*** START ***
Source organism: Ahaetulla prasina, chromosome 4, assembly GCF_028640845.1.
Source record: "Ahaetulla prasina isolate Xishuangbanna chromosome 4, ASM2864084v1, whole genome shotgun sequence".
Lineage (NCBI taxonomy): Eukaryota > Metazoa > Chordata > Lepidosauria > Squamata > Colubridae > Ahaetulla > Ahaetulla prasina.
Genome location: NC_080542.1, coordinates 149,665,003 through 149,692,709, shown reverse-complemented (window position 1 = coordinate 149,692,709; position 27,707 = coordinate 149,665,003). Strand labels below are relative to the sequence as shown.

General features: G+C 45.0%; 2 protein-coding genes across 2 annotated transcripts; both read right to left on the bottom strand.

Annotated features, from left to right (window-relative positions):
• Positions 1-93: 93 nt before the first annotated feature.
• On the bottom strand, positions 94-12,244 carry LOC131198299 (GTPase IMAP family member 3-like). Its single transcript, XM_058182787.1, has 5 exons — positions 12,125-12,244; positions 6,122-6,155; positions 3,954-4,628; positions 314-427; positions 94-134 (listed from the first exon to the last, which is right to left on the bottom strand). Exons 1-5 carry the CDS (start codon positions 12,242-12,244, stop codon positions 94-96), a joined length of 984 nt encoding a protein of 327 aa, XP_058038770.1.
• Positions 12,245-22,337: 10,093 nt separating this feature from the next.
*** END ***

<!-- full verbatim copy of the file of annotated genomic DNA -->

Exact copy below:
Source organism: Ahaetulla prasina, chromosome 4, assembly GCF_028640845.1.
Source record: "Ahaetulla prasina isolate Xishuangbanna chromosome 4, ASM2864084v1, whole genome shotgun sequence".
Lineage (NCBI taxonomy): Eukaryota > Metazoa > Chordata > Lepidosauria > Squamata > Colubridae > Ahaetulla > Ahaetulla prasina.
Genome location: NC_080542.1, coordinates 149,665,003 through 149,692,709, shown reverse-complemented (window position 1 = coordinate 149,692,709; position 27,707 = coordinate 149,665,003). Strand labels below are relative to the sequence as shown.

General features: G+C 45.0%; 2 protein-coding genes across 2 annotated transcripts; both read right to left on the bottom strand.

Annotated features, from left to right (window-relative positions):
• Positions 1-93: 93 nt before the first annotated feature.
• On the bottom strand, positions 94-12,244 carry LOC131198299 (GTPase IMAP family member 3-like). Its single transcript, XM_058182787.1, has 5 exons — positions 12,125-12,244; positions 6,122-6,155; positions 3,954-4,628; positions 314-427; positions 94-134 (listed from the first exon to the last, which is right to left on the bottom strand). Exons 1-5 carry the CDS (start codon positions 12,242-12,244, stop codon positions 94-96), a joined length of 984 nt encoding a protein of 327 aa, XP_058038770.1.
• Positions 12,245-22,337: 10,093 nt separating this feature from the next.